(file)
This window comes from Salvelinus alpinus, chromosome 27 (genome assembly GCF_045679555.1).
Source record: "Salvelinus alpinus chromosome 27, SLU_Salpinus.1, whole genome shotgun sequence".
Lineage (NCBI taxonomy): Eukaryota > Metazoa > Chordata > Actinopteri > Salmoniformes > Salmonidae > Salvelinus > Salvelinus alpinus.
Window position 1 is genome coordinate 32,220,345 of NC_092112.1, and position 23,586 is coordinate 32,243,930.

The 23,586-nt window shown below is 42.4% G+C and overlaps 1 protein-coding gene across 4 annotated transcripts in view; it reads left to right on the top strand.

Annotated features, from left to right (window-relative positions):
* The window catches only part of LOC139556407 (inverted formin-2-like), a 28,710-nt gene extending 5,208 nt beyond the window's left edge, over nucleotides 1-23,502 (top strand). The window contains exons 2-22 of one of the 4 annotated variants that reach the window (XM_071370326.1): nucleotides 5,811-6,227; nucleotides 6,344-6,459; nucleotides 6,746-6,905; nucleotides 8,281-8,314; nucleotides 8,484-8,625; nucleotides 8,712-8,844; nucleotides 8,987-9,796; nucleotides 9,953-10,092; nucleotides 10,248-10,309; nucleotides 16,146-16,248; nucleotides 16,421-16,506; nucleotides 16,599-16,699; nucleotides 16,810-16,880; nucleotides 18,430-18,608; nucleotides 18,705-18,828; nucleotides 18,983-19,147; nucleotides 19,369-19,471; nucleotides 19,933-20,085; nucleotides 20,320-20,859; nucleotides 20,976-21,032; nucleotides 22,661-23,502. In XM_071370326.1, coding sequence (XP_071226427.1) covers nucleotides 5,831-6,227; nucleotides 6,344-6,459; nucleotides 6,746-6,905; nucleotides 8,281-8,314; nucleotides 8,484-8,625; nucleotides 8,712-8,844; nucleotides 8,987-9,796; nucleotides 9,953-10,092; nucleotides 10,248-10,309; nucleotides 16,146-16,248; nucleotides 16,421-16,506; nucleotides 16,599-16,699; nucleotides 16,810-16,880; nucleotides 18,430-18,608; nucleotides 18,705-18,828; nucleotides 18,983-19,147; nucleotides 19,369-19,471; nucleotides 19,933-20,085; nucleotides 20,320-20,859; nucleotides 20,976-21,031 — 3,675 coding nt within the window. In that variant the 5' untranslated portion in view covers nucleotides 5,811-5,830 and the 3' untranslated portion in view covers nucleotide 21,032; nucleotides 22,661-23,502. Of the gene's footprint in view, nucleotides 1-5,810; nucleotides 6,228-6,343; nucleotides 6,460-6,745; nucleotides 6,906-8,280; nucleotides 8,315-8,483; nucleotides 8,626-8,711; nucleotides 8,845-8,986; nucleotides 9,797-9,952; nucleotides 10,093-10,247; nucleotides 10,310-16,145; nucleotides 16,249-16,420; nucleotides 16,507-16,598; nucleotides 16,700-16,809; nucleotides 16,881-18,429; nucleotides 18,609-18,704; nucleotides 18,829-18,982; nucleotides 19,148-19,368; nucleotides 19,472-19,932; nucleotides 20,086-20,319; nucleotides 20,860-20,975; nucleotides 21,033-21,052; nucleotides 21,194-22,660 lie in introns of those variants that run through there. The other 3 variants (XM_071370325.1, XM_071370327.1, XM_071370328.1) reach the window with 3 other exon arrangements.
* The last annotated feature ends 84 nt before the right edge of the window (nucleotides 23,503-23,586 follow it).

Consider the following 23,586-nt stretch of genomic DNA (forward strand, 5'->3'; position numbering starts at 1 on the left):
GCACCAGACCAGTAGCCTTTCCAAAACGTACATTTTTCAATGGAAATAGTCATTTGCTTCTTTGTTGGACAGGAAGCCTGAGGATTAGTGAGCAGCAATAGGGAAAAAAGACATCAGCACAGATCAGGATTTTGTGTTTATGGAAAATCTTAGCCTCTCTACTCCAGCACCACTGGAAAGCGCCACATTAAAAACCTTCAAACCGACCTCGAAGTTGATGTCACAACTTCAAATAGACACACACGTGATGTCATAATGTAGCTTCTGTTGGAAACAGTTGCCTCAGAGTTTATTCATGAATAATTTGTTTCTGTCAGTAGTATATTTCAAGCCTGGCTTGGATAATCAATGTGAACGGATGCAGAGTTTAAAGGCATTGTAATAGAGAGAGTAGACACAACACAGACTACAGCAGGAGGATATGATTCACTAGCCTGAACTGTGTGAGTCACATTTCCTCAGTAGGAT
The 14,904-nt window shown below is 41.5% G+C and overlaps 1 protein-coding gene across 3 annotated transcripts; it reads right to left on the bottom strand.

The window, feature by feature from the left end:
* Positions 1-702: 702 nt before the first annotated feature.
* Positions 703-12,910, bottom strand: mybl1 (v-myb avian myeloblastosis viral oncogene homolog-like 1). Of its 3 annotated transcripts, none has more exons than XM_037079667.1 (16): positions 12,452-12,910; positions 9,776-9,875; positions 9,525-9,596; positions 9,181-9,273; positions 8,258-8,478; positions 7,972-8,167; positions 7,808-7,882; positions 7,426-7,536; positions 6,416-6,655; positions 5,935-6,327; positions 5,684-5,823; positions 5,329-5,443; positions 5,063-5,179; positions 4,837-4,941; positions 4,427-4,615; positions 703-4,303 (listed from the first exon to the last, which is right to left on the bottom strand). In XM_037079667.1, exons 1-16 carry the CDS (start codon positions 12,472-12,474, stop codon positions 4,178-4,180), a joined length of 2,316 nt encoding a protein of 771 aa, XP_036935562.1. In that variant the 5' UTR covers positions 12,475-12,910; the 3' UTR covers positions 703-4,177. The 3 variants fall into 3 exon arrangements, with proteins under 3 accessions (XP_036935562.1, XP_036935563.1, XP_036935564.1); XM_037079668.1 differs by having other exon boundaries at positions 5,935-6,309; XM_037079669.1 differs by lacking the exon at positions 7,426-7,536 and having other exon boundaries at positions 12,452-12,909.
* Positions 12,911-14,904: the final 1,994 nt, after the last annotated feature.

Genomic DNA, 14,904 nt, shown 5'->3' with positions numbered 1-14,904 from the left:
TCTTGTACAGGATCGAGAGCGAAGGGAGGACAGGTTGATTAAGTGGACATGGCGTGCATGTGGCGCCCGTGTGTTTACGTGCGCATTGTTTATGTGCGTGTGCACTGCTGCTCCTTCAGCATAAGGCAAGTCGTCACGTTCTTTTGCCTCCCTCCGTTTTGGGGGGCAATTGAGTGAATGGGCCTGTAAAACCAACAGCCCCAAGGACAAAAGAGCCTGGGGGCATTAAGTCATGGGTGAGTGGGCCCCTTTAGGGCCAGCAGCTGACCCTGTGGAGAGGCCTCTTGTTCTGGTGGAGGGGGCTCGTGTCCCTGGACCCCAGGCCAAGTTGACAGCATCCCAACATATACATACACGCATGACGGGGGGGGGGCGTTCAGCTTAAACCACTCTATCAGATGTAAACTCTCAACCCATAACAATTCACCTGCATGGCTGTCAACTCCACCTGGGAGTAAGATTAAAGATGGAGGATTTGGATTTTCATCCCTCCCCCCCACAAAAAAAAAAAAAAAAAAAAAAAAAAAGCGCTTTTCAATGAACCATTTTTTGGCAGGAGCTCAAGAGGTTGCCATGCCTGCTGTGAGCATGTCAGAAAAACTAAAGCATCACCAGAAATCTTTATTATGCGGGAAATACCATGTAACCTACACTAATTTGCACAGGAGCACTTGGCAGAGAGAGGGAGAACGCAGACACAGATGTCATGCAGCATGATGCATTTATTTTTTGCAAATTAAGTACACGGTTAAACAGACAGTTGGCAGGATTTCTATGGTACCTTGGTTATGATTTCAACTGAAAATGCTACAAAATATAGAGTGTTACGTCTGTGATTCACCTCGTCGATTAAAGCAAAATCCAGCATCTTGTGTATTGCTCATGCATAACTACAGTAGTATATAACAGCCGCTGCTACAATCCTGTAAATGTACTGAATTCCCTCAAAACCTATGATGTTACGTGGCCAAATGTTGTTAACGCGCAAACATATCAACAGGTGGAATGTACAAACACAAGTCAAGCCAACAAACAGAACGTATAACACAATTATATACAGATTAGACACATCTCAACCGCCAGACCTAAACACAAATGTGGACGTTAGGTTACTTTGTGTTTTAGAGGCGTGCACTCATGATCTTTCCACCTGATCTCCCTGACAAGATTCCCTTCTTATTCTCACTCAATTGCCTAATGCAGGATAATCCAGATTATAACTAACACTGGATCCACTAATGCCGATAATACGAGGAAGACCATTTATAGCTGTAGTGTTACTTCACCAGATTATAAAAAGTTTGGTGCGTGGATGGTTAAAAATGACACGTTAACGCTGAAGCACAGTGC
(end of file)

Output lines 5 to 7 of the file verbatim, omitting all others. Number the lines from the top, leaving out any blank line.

The 23,586-nt window shown below is 42.4% G+C and overlaps 1 protein-coding gene across 4 annotated transcripts in view; it reads left to right on the top strand.

Annotated features, from left to right (window-relative positions):
* The window catches only part of LOC139556407 (inverted formin-2-like), a 28,710-nt gene extending 5,208 nt beyond the window's left edge, over nucleotides 1-23,502 (top strand). The window contains exons 2-22 of one of the 4 annotated variants that reach the window (XM_071370326.1): nucleotides 5,811-6,227; nucleotides 6,344-6,459; nucleotides 6,746-6,905; nucleotides 8,281-8,314; nucleotides 8,484-8,625; nucleotides 8,712-8,844; nucleotides 8,987-9,796; nucleotides 9,953-10,092; nucleotides 10,248-10,309; nucleotides 16,146-16,248; nucleotides 16,421-16,506; nucleotides 16,599-16,699; nucleotides 16,810-16,880; nucleotides 18,430-18,608; nucleotides 18,705-18,828; nucleotides 18,983-19,147; nucleotides 19,369-19,471; nucleotides 19,933-20,085; nucleotides 20,320-20,859; nucleotides 20,976-21,032; nucleotides 22,661-23,502. In XM_071370326.1, coding sequence (XP_071226427.1) covers nucleotides 5,831-6,227; nucleotides 6,344-6,459; nucleotides 6,746-6,905; nucleotides 8,281-8,314; nucleotides 8,484-8,625; nucleotides 8,712-8,844; nucleotides 8,987-9,796; nucleotides 9,953-10,092; nucleotides 10,248-10,309; nucleotides 16,146-16,248; nucleotides 16,421-16,506; nucleotides 16,599-16,699; nucleotides 16,810-16,880; nucleotides 18,430-18,608; nucleotides 18,705-18,828; nucleotides 18,983-19,147; nucleotides 19,369-19,471; nucleotides 19,933-20,085; nucleotides 20,320-20,859; nucleotides 20,976-21,031 — 3,675 coding nt within the window. In that variant the 5' untranslated portion in view covers nucleotides 5,811-5,830 and the 3' untranslated portion in view covers nucleotide 21,032; nucleotides 22,661-23,502. Of the gene's footprint in view, nucleotides 1-5,810; nucleotides 6,228-6,343; nucleotides 6,460-6,745; nucleotides 6,906-8,280; nucleotides 8,315-8,483; nucleotides 8,626-8,711; nucleotides 8,845-8,986; nucleotides 9,797-9,952; nucleotides 10,093-10,247; nucleotides 10,310-16,145; nucleotides 16,249-16,420; nucleotides 16,507-16,598; nucleotides 16,700-16,809; nucleotides 16,881-18,429; nucleotides 18,609-18,704; nucleotides 18,829-18,982; nucleotides 19,148-19,368; nucleotides 19,472-19,932; nucleotides 20,086-20,319; nucleotides 20,860-20,975; nucleotides 21,033-21,052; nucleotides 21,194-22,660 lie in introns of those variants that run through there. The other 3 variants (XM_071370325.1, XM_071370327.1, XM_071370328.1) reach the window with 3 other exon arrangements.